Almost all (99%) of the 98% of qualified pilots who voted favored authorization. The vote does not mean a walkout is imminent and Southwest, in a statementsaid the result had “no impact on our scheduled operations.”
For the past three years, Southwest and its pilots’ union have been working on a new deal, but have failed to agree. Pressure increased on the airline earlier this year when Delta Air Lines agreed to a industry-changing pilot contract which offers $7 billion in higher pay and benefits.
And since negotiations failed to produce an agreement, the rhetoric on both sides began to escalate.
“A lack of leadership and an unwillingness to face the failures of our organization has brought us to this point,” Casey Murray, president of the Southwest Airlines Pilots Association, said in a statement. “Our pilots are tired of apologizing to our passengers for a company that refuses to put its priorities on internal and external customers.”
“Our negotiating team continues to trade in good faith and work to reach a new agreement to reward our Pilots,” Adam replied. Carlisle, vice president labor relations at Southwest Airlines in a statement of his own. “This expected result of the consent vote does not change our commitment to the negotiation process, and we look forward to continuing SWAPA discussions at the negotiating table.”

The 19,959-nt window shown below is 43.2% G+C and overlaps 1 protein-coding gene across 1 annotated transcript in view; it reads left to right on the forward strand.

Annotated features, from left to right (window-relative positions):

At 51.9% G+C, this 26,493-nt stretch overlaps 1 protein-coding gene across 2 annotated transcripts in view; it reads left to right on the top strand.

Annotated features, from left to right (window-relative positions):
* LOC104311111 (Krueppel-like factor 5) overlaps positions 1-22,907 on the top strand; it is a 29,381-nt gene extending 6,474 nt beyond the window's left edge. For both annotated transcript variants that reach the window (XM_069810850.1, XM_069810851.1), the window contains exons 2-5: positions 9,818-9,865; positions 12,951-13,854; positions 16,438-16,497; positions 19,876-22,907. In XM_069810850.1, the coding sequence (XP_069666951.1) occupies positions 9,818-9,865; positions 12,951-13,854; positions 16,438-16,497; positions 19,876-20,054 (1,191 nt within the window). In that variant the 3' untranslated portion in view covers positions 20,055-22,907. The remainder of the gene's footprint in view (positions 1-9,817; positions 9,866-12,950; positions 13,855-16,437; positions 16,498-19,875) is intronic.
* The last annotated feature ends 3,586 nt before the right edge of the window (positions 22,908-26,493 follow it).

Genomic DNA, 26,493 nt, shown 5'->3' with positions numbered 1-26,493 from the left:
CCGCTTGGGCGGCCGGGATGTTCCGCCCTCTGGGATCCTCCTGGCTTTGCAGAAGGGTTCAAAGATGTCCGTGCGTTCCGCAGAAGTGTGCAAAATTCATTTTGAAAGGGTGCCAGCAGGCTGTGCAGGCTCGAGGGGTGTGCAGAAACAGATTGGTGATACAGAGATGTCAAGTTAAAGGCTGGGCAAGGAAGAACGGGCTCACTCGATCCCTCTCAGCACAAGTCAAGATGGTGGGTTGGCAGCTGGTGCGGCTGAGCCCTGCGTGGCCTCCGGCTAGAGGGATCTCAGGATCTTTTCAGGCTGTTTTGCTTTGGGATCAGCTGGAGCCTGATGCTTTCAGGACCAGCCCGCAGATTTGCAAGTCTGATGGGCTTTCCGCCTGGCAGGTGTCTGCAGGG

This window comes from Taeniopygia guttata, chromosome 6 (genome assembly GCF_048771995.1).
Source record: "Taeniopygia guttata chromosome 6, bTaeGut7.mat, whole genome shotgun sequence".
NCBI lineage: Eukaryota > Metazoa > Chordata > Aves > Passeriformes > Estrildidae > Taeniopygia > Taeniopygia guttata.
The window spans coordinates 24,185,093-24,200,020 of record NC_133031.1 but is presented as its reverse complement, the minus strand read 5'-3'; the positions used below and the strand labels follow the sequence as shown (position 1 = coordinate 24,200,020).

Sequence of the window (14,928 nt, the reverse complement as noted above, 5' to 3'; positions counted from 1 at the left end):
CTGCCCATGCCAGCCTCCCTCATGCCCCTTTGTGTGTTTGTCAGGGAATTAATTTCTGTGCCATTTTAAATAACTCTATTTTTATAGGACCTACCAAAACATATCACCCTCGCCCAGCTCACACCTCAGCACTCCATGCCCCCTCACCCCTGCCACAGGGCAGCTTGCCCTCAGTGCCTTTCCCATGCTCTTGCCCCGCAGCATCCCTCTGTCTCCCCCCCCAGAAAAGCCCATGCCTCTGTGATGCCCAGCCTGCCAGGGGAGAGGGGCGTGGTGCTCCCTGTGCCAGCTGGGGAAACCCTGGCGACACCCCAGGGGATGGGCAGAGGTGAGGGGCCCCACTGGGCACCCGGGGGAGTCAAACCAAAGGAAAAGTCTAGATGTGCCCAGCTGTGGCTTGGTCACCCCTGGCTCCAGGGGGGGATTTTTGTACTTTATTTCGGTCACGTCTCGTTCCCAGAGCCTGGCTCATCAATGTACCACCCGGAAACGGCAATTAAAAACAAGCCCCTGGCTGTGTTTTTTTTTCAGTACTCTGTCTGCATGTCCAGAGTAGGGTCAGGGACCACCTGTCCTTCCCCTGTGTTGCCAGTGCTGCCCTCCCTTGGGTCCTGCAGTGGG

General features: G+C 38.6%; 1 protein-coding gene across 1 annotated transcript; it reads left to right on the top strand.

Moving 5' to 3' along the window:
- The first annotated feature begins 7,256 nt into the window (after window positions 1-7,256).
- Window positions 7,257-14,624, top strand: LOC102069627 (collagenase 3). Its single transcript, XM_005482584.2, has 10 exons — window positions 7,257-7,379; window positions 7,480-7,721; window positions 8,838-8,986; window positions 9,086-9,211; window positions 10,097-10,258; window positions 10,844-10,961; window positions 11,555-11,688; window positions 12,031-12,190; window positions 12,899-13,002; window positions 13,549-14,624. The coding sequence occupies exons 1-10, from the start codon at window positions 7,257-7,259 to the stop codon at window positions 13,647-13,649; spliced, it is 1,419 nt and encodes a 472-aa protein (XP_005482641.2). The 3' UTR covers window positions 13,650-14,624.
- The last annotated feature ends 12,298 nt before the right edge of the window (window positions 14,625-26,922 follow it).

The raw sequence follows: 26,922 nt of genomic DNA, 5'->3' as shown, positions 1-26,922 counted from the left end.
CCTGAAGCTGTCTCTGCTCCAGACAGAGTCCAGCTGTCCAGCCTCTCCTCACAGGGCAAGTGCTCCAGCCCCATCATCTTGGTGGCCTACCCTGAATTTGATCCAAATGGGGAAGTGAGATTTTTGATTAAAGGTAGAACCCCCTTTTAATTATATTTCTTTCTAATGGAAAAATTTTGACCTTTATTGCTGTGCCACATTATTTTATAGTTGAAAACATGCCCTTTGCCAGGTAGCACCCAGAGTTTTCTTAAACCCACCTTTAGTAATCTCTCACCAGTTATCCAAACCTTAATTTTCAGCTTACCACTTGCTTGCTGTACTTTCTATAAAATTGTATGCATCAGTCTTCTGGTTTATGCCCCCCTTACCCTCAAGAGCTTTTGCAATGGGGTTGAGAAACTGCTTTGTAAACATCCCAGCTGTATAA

Southwest and its pilots may still have a long way to go, but in the past few months it has reached collective bargaining agreements with other work groups, including its meteorologists and customer service employees.
In January, the carrier also offers millions in bonus pay of its employees for holiday troubles, leaving many workers helpless and stranded passengers. Southwest gave approximately $45 million to its pilots’ union, which works out to about $4,500 per pilot. That’s on top of the bonuses already given for holidays and flight reassignments.